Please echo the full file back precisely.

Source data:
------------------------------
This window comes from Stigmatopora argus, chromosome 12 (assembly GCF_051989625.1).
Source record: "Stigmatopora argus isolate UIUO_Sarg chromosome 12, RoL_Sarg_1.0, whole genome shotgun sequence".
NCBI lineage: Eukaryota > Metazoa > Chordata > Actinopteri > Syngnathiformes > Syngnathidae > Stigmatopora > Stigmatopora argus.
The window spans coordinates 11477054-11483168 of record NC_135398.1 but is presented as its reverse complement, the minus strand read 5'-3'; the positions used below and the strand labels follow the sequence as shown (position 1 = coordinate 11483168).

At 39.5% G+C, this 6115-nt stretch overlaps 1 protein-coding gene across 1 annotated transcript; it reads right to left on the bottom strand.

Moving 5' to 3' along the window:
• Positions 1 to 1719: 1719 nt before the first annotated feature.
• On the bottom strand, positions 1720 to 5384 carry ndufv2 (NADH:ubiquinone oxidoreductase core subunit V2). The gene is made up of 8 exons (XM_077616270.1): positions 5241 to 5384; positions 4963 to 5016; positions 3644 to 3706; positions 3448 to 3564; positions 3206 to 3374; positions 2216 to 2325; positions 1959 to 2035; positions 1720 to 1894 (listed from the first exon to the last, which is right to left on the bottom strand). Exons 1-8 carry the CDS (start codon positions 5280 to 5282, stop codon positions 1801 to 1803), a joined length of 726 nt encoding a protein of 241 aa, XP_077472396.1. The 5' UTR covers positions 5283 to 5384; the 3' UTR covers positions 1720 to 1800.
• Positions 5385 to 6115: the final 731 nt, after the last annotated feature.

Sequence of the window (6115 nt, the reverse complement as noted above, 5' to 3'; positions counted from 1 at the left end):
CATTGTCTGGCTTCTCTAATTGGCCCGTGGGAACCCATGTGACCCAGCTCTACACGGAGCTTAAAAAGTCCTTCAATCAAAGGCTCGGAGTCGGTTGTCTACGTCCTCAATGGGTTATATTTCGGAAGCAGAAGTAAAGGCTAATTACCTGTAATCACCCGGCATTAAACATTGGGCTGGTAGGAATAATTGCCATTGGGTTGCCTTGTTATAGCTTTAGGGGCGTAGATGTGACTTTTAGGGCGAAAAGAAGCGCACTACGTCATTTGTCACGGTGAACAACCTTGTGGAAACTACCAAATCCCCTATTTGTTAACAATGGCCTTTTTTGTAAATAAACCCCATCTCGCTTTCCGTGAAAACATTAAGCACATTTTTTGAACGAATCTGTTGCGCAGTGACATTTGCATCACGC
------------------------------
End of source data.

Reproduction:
This window comes from Stigmatopora argus, chromosome 12 (assembly GCF_051989625.1).
Source record: "Stigmatopora argus isolate UIUO_Sarg chromosome 12, RoL_Sarg_1.0, whole genome shotgun sequence".
NCBI lineage: Eukaryota > Metazoa > Chordata > Actinopteri > Syngnathiformes > Syngnathidae > Stigmatopora > Stigmatopora argus.
The window spans coordinates 11477054-11483168 of record NC_135398.1 but is presented as its reverse complement, the minus strand read 5'-3'; the positions used below and the strand labels follow the sequence as shown (position 1 = coordinate 11483168).

At 39.5% G+C, this 6115-nt stretch overlaps 1 protein-coding gene across 1 annotated transcript; it reads right to left on the bottom strand.

Moving 5' to 3' along the window:
• Positions 1 to 1719: 1719 nt before the first annotated feature.
• On the bottom strand, positions 1720 to 5384 carry ndufv2 (NADH:ubiquinone oxidoreductase core subunit V2). The gene is made up of 8 exons (XM_077616270.1): positions 5241 to 5384; positions 4963 to 5016; positions 3644 to 3706; positions 3448 to 3564; positions 3206 to 3374; positions 2216 to 2325; positions 1959 to 2035; positions 1720 to 1894 (listed from the first exon to the last, which is right to left on the bottom strand). Exons 1-8 carry the CDS (start codon positions 5280 to 5282, stop codon positions 1801 to 1803), a joined length of 726 nt encoding a protein of 241 aa, XP_077472396.1. The 5' UTR covers positions 5283 to 5384; the 3' UTR covers positions 1720 to 1800.
• Positions 5385 to 6115: the final 731 nt, after the last annotated feature.

Sequence of the window (6115 nt, the reverse complement as noted above, 5' to 3'; positions counted from 1 at the left end):
CATTGTCTGGCTTCTCTAATTGGCCCGTGGGAACCCATGTGACCCAGCTCTACACGGAGCTTAAAAAGTCCTTCAATCAAAGGCTCGGAGTCGGTTGTCTACGTCCTCAATGGGTTATATTTCGGAAGCAGAAGTAAAGGCTAATTACCTGTAATCACCCGGCATTAAACATTGGGCTGGTAGGAATAATTGCCATTGGGTTGCCTTGTTATAGCTTTAGGGGCGTAGATGTGACTTTTAGGGCGAAAAGAAGCGCACTACGTCATTTGTCACGGTGAACAACCTTGTGGAAACTACCAAATCCCCTATTTGTTAACAATGGCCTTTTTTGTAAATAAACCCCATCTCGCTTTCCGTGAAAACATTAAGCACATTTTTTGAACGAATCTGTTGCGCAGTGACATTTGCATCACGC